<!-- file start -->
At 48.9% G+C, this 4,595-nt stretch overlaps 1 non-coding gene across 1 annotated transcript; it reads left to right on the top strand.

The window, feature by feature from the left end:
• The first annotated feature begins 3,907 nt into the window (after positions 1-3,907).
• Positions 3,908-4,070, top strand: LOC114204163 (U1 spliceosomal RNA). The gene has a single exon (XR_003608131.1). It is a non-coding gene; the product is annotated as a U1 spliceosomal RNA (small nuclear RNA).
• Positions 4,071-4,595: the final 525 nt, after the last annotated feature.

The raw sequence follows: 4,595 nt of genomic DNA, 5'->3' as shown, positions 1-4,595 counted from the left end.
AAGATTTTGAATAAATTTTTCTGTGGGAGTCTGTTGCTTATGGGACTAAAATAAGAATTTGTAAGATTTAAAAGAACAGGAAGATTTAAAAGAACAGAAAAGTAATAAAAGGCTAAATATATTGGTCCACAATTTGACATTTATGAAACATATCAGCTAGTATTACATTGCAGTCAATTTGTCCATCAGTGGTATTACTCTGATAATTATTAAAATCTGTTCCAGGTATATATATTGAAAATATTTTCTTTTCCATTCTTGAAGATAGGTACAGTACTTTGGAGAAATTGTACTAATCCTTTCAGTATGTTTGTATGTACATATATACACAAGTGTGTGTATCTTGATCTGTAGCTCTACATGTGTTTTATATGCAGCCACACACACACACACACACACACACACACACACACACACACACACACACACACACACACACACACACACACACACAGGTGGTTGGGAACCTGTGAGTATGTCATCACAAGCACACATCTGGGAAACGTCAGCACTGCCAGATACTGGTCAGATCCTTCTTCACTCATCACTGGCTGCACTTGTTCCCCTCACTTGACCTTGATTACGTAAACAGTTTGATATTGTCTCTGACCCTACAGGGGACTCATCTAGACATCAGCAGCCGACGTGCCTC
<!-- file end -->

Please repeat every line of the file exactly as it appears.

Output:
At 48.9% G+C, this 4,595-nt stretch overlaps 1 non-coding gene across 1 annotated transcript; it reads left to right on the top strand.

The window, feature by feature from the left end:
• The first annotated feature begins 3,907 nt into the window (after positions 1-3,907).
• Positions 3,908-4,070, top strand: LOC114204163 (U1 spliceosomal RNA). The gene has a single exon (XR_003608131.1). It is a non-coding gene; the product is annotated as a U1 spliceosomal RNA (small nuclear RNA).
• Positions 4,071-4,595: the final 525 nt, after the last annotated feature.

The raw sequence follows: 4,595 nt of genomic DNA, 5'->3' as shown, positions 1-4,595 counted from the left end.
AAGATTTTGAATAAATTTTTCTGTGGGAGTCTGTTGCTTATGGGACTAAAATAAGAATTTGTAAGATTTAAAAGAACAGGAAGATTTAAAAGAACAGAAAAGTAATAAAAGGCTAAATATATTGGTCCACAATTTGACATTTATGAAACATATCAGCTAGTATTACATTGCAGTCAATTTGTCCATCAGTGGTATTACTCTGATAATTATTAAAATCTGTTCCAGGTATATATATTGAAAATATTTTCTTTTCCATTCTTGAAGATAGGTACAGTACTTTGGAGAAATTGTACTAATCCTTTCAGTATGTTTGTATGTACATATATACACAAGTGTGTGTATCTTGATCTGTAGCTCTACATGTGTTTTATATGCAGCCACACACACACACACACACACACACACACACACACACACACACACACACACACACACACACACACACACACACACAGGTGGTTGGGAACCTGTGAGTATGTCATCACAAGCACACATCTGGGAAACGTCAGCACTGCCAGATACTGGTCAGATCCTTCTTCACTCATCACTGGCTGCACTTGTTCCCCTCACTTGACCTTGATTACGTAAACAGTTTGATATTGTCTCTGACCCTACAGGGGACTCATCTAGACATCAGCAGCCGACGTGCCTC